I just liked the way the line showed up in this photo as she gets ready to execute a forward segment on a single-spey. I can't take pictures of myself casting the rod because I'm casting the rod. So, I gave it to Lauren to take a few snaps during an on-the-water segment of a spey class this summer The Painted Trout hosted with Jeff Liskay instructing. Jeff really helped my casting.
I gave a soft hackle class Saturday. I was a little surprised when ten people showed up.
Anyway, I taught the basics of the Partridge-and-Orange, The Black Magic, The Starling-and-Herl, the March Brown Flymph (Dave Hughes' variant), and the Jingler tied on an interpretation of the Borcher's Special.
I learned : 5 flies are a bit much. I need note cards to make sure I don't talk too much which is damn hard because there's just so much history wrapped up in Soft Hackled flies that I can't help but bring up those little nuances from the literature. I should also make sure all the materials for tying a couple of the flies we're discussing are pre-apportioned and ready to go.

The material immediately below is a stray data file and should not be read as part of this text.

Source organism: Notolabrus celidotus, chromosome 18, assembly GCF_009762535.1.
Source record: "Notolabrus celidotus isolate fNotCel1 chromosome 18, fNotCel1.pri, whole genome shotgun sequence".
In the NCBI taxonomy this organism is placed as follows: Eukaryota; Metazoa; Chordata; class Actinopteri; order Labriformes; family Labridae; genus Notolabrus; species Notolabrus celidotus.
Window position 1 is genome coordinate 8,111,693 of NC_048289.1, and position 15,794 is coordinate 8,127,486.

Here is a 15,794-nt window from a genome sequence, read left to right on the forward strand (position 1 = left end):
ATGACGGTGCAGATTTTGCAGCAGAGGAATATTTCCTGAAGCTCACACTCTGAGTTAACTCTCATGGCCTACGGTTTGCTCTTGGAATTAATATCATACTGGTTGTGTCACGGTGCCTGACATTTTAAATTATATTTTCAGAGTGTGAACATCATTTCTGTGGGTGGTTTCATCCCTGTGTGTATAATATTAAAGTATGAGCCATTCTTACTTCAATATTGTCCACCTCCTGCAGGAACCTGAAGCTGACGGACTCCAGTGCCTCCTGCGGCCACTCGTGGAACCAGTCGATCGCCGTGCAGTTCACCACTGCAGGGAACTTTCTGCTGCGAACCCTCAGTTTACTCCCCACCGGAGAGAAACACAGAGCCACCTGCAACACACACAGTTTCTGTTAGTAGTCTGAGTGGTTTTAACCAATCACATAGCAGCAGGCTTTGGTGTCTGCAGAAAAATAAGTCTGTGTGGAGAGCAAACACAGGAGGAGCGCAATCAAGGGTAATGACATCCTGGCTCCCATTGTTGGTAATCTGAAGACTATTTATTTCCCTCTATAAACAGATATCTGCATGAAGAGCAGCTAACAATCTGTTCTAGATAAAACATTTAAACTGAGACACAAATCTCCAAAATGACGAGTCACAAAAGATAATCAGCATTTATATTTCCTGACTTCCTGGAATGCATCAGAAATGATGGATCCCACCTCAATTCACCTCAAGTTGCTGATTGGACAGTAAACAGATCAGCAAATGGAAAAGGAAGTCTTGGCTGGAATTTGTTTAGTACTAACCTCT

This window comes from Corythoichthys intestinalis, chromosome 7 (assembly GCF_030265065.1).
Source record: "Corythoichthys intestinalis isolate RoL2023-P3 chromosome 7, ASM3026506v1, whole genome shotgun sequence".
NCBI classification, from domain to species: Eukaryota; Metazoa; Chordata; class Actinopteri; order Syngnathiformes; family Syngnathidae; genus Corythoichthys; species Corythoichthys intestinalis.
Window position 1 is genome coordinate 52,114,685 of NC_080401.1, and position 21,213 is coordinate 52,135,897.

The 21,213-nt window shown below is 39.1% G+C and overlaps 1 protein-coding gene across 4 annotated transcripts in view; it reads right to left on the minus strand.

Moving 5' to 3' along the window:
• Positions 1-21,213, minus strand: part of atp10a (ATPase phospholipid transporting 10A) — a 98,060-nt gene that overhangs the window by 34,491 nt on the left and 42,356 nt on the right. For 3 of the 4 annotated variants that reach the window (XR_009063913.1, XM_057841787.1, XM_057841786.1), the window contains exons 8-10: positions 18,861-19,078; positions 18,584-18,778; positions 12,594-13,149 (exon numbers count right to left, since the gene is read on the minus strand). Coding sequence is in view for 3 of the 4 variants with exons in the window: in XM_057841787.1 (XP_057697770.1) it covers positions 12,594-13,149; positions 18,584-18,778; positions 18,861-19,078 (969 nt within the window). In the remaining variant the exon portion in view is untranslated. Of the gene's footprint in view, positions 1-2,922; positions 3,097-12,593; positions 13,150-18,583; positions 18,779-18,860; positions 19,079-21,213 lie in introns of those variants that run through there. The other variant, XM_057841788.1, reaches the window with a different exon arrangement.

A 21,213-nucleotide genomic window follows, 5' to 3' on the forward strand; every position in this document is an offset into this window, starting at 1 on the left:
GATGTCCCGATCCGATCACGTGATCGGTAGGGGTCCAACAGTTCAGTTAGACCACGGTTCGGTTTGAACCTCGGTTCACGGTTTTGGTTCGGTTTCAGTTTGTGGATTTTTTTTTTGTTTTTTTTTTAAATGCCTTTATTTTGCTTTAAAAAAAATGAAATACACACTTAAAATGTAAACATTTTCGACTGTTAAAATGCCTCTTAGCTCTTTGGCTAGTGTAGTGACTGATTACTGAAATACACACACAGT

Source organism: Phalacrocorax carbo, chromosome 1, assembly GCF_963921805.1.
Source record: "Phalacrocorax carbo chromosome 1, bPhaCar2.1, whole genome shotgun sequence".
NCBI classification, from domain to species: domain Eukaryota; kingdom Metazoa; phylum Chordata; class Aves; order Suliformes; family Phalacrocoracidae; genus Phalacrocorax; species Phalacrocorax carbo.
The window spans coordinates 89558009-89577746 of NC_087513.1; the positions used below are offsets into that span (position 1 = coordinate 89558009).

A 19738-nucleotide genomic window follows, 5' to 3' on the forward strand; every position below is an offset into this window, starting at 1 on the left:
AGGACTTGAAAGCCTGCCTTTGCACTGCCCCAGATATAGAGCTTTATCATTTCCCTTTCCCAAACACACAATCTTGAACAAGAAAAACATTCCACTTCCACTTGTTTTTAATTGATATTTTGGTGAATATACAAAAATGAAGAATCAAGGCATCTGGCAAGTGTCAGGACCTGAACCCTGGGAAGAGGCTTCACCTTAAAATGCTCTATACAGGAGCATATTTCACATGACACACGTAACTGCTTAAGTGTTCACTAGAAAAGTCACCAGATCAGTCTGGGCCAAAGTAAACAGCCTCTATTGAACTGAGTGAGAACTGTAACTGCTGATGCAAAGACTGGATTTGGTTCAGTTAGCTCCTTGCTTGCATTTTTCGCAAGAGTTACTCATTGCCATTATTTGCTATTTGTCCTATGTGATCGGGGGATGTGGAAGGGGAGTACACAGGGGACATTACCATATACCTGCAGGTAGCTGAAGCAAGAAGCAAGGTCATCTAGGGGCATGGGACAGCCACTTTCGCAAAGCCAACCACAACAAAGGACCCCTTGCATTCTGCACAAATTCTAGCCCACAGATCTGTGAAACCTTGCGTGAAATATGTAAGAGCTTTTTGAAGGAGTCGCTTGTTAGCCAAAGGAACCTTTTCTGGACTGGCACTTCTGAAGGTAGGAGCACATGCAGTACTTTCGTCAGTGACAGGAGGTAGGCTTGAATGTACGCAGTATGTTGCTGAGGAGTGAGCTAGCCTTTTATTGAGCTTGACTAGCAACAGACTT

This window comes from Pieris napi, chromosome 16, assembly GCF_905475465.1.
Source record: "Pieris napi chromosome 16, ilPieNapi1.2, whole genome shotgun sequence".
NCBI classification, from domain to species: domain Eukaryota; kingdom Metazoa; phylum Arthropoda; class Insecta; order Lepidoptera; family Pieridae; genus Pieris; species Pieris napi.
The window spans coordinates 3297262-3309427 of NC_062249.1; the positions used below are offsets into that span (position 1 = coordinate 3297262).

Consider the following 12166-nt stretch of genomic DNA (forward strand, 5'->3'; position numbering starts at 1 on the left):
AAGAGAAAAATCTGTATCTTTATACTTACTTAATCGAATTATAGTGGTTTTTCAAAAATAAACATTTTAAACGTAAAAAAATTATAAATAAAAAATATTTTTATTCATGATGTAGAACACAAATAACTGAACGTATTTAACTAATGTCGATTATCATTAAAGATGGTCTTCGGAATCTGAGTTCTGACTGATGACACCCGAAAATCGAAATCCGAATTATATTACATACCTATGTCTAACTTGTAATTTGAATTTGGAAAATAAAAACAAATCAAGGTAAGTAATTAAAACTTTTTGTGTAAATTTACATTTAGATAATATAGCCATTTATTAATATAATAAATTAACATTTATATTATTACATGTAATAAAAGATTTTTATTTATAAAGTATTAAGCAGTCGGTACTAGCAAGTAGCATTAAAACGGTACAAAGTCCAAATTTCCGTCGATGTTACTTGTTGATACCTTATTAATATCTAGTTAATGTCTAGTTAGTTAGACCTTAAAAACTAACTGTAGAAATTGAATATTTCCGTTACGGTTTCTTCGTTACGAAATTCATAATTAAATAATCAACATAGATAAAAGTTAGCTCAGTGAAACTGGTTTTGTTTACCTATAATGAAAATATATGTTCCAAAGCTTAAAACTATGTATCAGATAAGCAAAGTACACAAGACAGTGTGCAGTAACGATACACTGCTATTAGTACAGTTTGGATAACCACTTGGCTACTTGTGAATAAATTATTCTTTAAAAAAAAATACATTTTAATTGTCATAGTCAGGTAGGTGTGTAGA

I made some decent sketches of the flies and the principal assembly stages for each. That should help the students later when they get home.
The worst part was however that with ten students -- surprise -- instead of maybe six, I had to hand out my originals so only have an annotated bibliography on my computer left as any part of the class prep. I'll have to re-cut the drawings if I ever do this again which in itself probably isn't such a bad thing. I do wish I'd secured my originals at home in my library before going to the class but no matter. Only ink.
They were a good bunch of fly tiers. I couldn't have asked for a better more enthusiastic group anxious to work on North Country flies.
This truly is a golden age of fly fishing. The reference materials get better and better.
I've been thinking a great deal about The Occasional Trout and think it is time to consider the condensed intermediate text for the occasional trout angler.
The problem with elegant works is that they are devilishly difficult to follow. I've got a couple wonderfully elegant volumes on orbital dynamics and they are crushingly difficult to absorb. The volume on Lagrange transfer and the Poincare solutions just about broke me. It took about ten years for me to internalize the computational methods and approximations.
I need to spend some time with the plans for The Occasional Trout. Winter seems a good schedule assist.